On Monday, the UC presented union leaders with a formal proposal for new, multiyear contracts. However, some lecturers expressed mixed feelings about the recent offer.

Ryan King, a UC Office of the President spokesperson, said under the latest offer, the majority of UC-AFT lecturers would receive 4% to 5% pay increases, while the lowest paid lecturers would receive at least an 8% increase in pay.

The UC said it would update its appointment proposal to increase transparency and provide fairer assessments for workload standards, in addition to more specific performance review criteria and expanded eligibility for paid medical leave.

King added that the University has worked to meet UC-AFT’s concerns on issues such as compensation and believes it has offered a fair and equitable proposal.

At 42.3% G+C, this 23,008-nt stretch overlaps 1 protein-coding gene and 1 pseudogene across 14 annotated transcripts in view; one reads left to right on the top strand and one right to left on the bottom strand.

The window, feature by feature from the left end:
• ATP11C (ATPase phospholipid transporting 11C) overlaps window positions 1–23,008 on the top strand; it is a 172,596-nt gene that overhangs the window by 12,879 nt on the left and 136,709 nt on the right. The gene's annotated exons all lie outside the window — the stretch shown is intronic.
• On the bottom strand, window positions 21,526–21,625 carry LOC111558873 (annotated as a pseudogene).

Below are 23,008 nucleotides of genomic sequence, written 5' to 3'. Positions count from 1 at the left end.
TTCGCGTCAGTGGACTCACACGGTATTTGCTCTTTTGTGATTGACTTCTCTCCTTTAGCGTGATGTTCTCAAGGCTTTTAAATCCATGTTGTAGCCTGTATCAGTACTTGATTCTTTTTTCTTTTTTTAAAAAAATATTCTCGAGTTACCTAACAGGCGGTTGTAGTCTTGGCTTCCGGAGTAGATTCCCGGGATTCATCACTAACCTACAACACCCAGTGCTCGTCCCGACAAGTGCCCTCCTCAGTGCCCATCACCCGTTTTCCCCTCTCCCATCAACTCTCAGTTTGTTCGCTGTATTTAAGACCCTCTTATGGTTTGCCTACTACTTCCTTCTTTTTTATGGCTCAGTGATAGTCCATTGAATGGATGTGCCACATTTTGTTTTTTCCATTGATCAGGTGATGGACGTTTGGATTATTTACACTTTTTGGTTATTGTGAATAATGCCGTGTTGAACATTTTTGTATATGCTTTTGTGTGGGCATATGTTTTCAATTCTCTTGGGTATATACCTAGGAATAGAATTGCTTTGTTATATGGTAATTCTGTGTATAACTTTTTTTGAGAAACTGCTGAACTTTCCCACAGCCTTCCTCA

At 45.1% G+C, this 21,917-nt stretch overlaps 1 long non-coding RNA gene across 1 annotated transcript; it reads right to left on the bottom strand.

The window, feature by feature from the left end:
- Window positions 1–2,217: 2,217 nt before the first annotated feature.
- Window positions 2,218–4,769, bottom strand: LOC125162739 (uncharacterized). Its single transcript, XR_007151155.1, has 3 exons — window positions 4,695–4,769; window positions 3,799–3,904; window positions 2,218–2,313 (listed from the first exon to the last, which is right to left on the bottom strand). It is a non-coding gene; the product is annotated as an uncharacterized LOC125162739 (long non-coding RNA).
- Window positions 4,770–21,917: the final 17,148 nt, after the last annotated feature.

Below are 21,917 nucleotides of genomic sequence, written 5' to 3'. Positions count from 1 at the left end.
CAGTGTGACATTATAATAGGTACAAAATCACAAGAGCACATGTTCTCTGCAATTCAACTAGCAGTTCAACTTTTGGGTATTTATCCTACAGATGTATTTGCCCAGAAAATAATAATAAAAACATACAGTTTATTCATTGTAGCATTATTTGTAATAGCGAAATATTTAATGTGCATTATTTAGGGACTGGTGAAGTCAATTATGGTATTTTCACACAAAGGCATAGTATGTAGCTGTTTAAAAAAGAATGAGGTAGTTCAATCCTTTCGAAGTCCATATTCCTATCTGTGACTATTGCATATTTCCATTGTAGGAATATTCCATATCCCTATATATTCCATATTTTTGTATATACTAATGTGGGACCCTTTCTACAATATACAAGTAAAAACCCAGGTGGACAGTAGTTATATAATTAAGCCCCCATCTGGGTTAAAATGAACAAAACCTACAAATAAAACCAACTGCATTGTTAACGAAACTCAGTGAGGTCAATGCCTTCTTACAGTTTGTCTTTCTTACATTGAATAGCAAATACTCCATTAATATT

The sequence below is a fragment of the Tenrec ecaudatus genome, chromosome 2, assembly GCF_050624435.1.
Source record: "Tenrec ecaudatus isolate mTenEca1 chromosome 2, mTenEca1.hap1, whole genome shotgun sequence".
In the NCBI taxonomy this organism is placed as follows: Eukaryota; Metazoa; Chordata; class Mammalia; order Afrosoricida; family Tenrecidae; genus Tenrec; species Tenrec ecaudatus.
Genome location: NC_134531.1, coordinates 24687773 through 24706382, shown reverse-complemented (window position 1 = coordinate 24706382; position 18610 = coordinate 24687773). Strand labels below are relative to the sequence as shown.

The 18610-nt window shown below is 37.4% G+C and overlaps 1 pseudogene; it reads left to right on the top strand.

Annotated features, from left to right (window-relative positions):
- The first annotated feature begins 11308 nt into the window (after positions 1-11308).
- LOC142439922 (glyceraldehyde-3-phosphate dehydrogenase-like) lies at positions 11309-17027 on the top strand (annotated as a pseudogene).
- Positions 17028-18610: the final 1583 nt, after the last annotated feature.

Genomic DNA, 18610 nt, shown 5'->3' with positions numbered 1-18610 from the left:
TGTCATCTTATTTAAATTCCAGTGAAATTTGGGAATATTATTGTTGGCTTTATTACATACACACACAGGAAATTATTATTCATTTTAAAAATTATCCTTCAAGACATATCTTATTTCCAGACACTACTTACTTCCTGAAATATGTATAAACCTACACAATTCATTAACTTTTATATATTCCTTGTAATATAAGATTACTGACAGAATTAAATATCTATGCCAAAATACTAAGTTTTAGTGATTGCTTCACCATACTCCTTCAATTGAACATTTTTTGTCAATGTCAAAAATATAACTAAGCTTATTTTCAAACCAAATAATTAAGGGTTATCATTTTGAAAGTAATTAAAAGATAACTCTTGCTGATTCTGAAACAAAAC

“The University of California highly values our lecturers’ hard work and dedication to the University and its students,” King said. “We recognize their many contributions and the critical role they play in teaching our students and advancing UC’s education mission and share their desire to reach an agreement that allows for their continued positive impact on our campuses.”

The UC has offered one- to three-year contracts like UC-AFT requested, Lipman said.

According to UC-AFT, multiyear contracts for starting lecturers will help establish career pathways at the UC. However, Lipman added, UC-AFT remains concerned because there is no clear guidance on how lecturers can transition to longer contracts once hired.